We are complicit with everything we buy and click on and watch.
I’ve been struggling for months (if not years? decades?) to make sense of where to file the work of once-favorite actors, artists, comedians, scientists, authors, thinkers, etc who turn out to have done some very awful things (see: #metoo).
A couple weeks ago, someone suggested that I consider integrating both the baby AND the bathwater, rather than trying to figure out what to keep and what to toss. The idea of this approach appeals to me… but how?
This Art Assignment video does an excellent job of both articulating the conundrum and describing what’s actually at stake / why what we choose to do matters. Host Sarah Urist Green outlines a few approaches (including some both/and AND either/or options), and poses some very relevant questions to ponder as we each grapple with how to appreciate someone’s content, even as we condemn their behavior:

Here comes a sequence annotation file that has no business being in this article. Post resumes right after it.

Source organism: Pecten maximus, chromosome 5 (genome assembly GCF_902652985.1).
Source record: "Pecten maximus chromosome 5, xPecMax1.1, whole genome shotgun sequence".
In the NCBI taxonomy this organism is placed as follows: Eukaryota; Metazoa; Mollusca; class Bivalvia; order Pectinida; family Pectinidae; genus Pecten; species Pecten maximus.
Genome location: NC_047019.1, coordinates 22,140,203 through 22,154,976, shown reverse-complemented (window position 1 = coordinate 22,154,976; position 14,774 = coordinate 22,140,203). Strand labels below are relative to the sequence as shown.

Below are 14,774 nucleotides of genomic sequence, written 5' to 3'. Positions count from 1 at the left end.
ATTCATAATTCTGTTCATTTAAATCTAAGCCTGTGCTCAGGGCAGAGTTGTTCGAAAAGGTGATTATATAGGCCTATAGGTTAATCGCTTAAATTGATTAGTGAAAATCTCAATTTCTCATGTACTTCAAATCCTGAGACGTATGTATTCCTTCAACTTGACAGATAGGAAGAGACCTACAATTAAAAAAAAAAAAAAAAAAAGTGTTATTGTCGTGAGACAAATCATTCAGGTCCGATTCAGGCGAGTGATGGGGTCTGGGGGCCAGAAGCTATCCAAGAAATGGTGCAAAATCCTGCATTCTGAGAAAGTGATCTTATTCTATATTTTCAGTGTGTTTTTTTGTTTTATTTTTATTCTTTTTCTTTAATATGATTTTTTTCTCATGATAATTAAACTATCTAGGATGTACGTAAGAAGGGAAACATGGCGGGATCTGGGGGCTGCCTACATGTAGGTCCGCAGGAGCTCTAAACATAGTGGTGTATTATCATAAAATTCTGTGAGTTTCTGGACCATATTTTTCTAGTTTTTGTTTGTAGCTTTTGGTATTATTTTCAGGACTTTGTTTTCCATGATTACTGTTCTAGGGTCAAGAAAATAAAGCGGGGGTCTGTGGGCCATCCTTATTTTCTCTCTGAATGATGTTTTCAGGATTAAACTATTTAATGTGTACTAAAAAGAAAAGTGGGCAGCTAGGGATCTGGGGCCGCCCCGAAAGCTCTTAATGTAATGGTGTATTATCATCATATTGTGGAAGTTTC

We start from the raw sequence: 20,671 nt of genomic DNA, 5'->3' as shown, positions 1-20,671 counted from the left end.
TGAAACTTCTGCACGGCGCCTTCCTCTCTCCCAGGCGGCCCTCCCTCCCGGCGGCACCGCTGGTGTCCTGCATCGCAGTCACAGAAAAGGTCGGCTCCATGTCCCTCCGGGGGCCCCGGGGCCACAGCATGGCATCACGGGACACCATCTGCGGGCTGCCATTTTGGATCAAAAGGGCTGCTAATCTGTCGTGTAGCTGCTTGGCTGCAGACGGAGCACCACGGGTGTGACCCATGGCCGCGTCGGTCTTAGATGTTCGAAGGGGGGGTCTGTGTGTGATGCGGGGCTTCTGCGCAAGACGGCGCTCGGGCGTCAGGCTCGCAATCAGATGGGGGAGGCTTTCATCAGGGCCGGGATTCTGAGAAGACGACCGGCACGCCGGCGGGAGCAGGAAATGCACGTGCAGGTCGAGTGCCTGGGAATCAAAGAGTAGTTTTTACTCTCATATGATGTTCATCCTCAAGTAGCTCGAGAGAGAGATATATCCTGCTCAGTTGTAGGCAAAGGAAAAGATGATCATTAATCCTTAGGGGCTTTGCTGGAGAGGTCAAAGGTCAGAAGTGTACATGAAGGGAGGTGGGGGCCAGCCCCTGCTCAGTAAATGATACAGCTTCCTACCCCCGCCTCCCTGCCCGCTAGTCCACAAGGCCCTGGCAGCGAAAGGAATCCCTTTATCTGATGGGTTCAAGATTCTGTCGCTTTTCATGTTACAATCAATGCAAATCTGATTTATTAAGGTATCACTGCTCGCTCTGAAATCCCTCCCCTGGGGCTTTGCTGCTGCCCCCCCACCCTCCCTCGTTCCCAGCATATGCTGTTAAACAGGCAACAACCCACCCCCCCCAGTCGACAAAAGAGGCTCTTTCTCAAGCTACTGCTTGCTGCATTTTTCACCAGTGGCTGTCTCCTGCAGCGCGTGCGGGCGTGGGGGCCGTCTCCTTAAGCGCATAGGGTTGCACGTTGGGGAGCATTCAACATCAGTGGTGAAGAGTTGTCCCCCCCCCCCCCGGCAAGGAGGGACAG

In addition to the quote I included above, here are a couple more that stood out to me from the video, but I highly recommend you watch it all if you’re at all interested in these issues.
Who reaps the financial rewards of our attention?
The context of this one was the question of whether or not to watch the latest controversial YouTube video, but the larger point is that these choices have impacts in any genre:
I can’t bear to think that I’ll… contribute financially in any way to that person and their fame. Our attention matters, and it’s also being closely monitored, amounting to ad dollars and influencing boardroom decisions about what kind of stuff gets made.